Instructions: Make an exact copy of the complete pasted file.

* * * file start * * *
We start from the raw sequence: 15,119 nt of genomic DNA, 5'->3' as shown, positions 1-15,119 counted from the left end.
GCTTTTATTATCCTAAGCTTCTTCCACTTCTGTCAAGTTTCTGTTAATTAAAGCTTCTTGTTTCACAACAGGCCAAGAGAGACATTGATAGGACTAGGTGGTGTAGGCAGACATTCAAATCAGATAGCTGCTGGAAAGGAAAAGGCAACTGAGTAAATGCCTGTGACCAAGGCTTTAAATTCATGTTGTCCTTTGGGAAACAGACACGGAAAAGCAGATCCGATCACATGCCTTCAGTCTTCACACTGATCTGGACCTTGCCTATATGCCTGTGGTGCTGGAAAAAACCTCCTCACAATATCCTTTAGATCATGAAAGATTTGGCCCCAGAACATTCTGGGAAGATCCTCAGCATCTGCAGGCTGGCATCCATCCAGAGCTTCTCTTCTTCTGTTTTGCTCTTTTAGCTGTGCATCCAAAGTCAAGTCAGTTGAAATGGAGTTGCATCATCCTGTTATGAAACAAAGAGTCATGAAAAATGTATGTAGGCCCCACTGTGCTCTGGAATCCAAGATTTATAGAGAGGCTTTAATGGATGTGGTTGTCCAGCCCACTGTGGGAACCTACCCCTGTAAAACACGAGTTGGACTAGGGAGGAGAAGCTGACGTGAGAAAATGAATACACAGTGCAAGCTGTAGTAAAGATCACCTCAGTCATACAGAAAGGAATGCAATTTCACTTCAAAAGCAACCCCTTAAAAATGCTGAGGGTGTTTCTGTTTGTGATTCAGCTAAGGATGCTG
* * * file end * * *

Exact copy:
We start from the raw sequence: 15,119 nt of genomic DNA, 5'->3' as shown, positions 1-15,119 counted from the left end.
GCTTTTATTATCCTAAGCTTCTTCCACTTCTGTCAAGTTTCTGTTAATTAAAGCTTCTTGTTTCACAACAGGCCAAGAGAGACATTGATAGGACTAGGTGGTGTAGGCAGACATTCAAATCAGATAGCTGCTGGAAAGGAAAAGGCAACTGAGTAAATGCCTGTGACCAAGGCTTTAAATTCATGTTGTCCTTTGGGAAACAGACACGGAAAAGCAGATCCGATCACATGCCTTCAGTCTTCACACTGATCTGGACCTTGCCTATATGCCTGTGGTGCTGGAAAAAACCTCCTCACAATATCCTTTAGATCATGAAAGATTTGGCCCCAGAACATTCTGGGAAGATCCTCAGCATCTGCAGGCTGGCATCCATCCAGAGCTTCTCTTCTTCTGTTTTGCTCTTTTAGCTGTGCATCCAAAGTCAAGTCAGTTGAAATGGAGTTGCATCATCCTGTTATGAAACAAAGAGTCATGAAAAATGTATGTAGGCCCCACTGTGCTCTGGAATCCAAGATTTATAGAGAGGCTTTAATGGATGTGGTTGTCCAGCCCACTGTGGGAACCTACCCCTGTAAAACACGAGTTGGACTAGGGAGGAGAAGCTGACGTGAGAAAATGAATACACAGTGCAAGCTGTAGTAAAGATCACCTCAGTCATACAGAAAGGAATGCAATTTCACTTCAAAAGCAACCCCTTAAAAATGCTGAGGGTGTTTCTGTTTGTGATTCAGCTAAGGATGCTG